The Congress has won 52 Lok Sabha seats in the just-concluded Lok Sabha election and remains the main Opposition party in the house. However, like the 16th Lok Sabha, the Congress has not qualified to have a Leader of Opposition in the 17th Lok Sabha. In the 16th Lok Sabha, the largest party in the Opposition, the Congress, had 44 seats. After careful consideration, it was decided not to recognise the party’s leader as LoP. Now, the matter needs to be revisited in the context of the 17th Lok Sabha.
The Congress demanded an amendment to the relevant laws to allow the single-largest party in the Opposition to send its legislative party leader to attend meetings of key appointment panels. Amendment was made with regard to the appointment of the CVC and also the CBI director but the Lokpal Act was not modified to bring the single-largest Opposition party on board if it did not secure 10 per cent seats in the Lok Sabha.
Recognition of Leader of opposition (LoP)
- Under the existing rules, an Opposition party can claim to have a Leader of Opposition in any of the houses provided the party has won 10 per cent of the seats. This number is 55 in the Lok Sabha, which is a 543-member house.
- 10% Mavalankar rule This rule was spelt out by GV Mavalankar, the first Lok Sabha speaker. Mavalankar had ruled in the Lok Sabha that the strength of the main Opposition party, to be officially recognised as such, must be equal to the quorum of the house. Quorum is equivalent to 10 per cent of the members.
- The statutory definition of the Leader of Opposition, however, came with the Salary and Allowances of Leader of Opposition Act of 1977. It said the “Leader of Opposition will be from the Opposition party having the greatest numerical strength and recognised as such by the Lok Sabha Speaker or the Rajya Sabha Chairperson in the respective houses”.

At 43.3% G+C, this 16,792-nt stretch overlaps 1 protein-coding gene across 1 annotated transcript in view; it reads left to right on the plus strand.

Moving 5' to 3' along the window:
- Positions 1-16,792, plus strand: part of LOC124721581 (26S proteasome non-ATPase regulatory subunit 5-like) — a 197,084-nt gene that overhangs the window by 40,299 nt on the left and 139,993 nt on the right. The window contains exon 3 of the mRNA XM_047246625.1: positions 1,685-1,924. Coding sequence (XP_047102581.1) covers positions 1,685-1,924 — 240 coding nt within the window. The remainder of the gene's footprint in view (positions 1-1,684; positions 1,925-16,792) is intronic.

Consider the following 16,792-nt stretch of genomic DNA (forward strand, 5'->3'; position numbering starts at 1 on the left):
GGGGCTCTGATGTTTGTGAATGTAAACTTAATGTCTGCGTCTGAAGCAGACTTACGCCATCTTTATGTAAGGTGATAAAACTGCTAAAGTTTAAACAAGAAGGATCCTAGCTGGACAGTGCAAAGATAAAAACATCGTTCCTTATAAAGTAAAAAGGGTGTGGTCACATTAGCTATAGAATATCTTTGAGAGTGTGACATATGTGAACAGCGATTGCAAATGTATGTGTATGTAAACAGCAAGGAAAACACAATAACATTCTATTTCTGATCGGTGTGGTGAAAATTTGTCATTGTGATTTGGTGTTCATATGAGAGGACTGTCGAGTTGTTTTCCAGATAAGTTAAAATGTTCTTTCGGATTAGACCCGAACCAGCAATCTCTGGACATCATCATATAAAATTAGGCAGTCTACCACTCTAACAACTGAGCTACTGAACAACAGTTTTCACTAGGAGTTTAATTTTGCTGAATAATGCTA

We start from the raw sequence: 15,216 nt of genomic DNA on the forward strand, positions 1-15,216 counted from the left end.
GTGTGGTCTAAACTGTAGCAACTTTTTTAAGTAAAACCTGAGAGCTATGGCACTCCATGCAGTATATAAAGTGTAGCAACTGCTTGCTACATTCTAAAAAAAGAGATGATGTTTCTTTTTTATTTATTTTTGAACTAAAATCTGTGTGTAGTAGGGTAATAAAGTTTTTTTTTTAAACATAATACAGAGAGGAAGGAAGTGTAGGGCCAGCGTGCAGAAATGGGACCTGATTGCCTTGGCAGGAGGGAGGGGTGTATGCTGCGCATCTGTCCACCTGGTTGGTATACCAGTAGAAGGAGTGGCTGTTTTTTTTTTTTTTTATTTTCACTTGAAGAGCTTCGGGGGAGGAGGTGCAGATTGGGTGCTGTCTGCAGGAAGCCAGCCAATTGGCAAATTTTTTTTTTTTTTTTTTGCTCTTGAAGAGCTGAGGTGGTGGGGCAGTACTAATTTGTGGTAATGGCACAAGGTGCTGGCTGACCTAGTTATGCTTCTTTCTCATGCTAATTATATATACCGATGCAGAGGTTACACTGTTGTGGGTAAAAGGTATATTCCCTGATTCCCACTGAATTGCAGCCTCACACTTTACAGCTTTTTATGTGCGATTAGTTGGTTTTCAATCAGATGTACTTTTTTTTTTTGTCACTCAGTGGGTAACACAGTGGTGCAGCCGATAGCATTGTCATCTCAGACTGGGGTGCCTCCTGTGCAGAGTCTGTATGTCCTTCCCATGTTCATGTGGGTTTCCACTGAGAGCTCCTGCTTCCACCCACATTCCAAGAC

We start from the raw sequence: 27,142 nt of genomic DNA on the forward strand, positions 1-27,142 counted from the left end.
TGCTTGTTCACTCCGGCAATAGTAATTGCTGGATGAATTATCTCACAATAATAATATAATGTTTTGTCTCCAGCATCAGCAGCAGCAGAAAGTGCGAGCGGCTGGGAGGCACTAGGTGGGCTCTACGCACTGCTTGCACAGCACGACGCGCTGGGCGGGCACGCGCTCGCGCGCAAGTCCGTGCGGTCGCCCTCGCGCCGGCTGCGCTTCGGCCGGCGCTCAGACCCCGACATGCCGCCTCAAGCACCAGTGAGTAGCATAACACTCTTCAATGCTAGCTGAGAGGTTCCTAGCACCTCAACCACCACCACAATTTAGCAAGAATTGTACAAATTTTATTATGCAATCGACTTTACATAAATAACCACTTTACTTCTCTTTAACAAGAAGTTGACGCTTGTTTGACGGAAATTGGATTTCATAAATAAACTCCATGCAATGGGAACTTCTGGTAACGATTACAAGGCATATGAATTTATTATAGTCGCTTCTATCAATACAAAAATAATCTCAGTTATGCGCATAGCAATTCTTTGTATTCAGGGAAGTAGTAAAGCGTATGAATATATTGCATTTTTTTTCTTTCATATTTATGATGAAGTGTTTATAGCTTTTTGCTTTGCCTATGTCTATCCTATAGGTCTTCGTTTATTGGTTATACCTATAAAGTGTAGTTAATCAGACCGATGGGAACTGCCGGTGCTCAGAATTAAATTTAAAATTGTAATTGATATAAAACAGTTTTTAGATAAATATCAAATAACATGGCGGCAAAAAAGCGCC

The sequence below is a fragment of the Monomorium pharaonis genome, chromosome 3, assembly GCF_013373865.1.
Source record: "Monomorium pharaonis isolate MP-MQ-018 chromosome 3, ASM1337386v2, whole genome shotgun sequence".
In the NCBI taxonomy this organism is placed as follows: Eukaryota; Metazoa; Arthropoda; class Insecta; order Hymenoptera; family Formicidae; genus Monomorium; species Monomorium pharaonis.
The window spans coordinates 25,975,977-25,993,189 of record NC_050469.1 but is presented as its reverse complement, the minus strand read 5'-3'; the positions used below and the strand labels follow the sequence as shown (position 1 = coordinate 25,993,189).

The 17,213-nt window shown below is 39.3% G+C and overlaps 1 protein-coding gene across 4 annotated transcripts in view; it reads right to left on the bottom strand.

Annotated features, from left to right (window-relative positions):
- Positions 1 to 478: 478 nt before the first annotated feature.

- The 1977 Act did not set the 10 per cent condition but Mavalankar’s was a ruling of the Speaker and was enforceable as law.
- Mavalankar rule was finally incorporated in Direction 121(1) in Parliament (Facilities) Act, 1998 which remains remains unchanged.
- LoP gets same salaries and allowances that are equivalent to a Cabinet minister paid by the government.
Since there is no constitutional provision, the 1977 law does not provide for the requirement of 55 members as an essential pre-requisite. As it all depends on the Speaker’s directions and discretion, it may be hoped that rightful action will be taken. The simple way out is to substitute ‘pre-poll alliance’ for ‘party’ or say ‘party or pre-poll alliance’. In any case, pre-poll alliances are already being extended credibility and legitimacy in the matter of the President and Governors deciding on who to call first for forming the government in cases where no party secures a clear majority support in the House.
Importance of LoP
The opposition in India plays an important role in providing practical criticism of the ruling party. It is important for the opposition to have a leader who can represent the interests of the non-dominant parties in these roles. The absence of an opposition leader will weaken parliamentary democracy as the opposition will not be able to put up a unified front against the ruling party. LoP in the Lok Sabha is involved in appointments to key offices including that of the Lokpal, CBI director, chief vigilance commissioner, chief information commissioner and the chairperson of the NHRC.
The leader of the opposition has a defined role to play, according to some legislation, though the position is not a constitutional position. This seems to contradict the other rule that the leadership of the opposition cannot belong to a party with fewer than ten percent of the seats in Parliament. The Opposition’s main role is to question the government of the day and hold them accountable to the public. The Opposition is equally responsible in upholding the best interests of the people of the country. They have to ensure that the Government does not take any steps, which might have negative effects on the people of the country.
Hence denying the second largest party in Parliament, the leadership of the opposition sets the wrong precedent and dilutes democracy. LoP plays a crucial role in bringing bipartisanship and neutrality to the appointments in institutions of accountability and transparency – CVC, CBI, CIC, Lokpal etc. A powerful opposition is necessary to check the power of the ruling party as dissent is extremely important for mature democracies to function properly. The nation needs a stable government and a strong leader capable of taking firm decisions to ensure security, development and good governance within the rule of law. However, for the success and survival of democracy, an effective Opposition is also categorically imperative.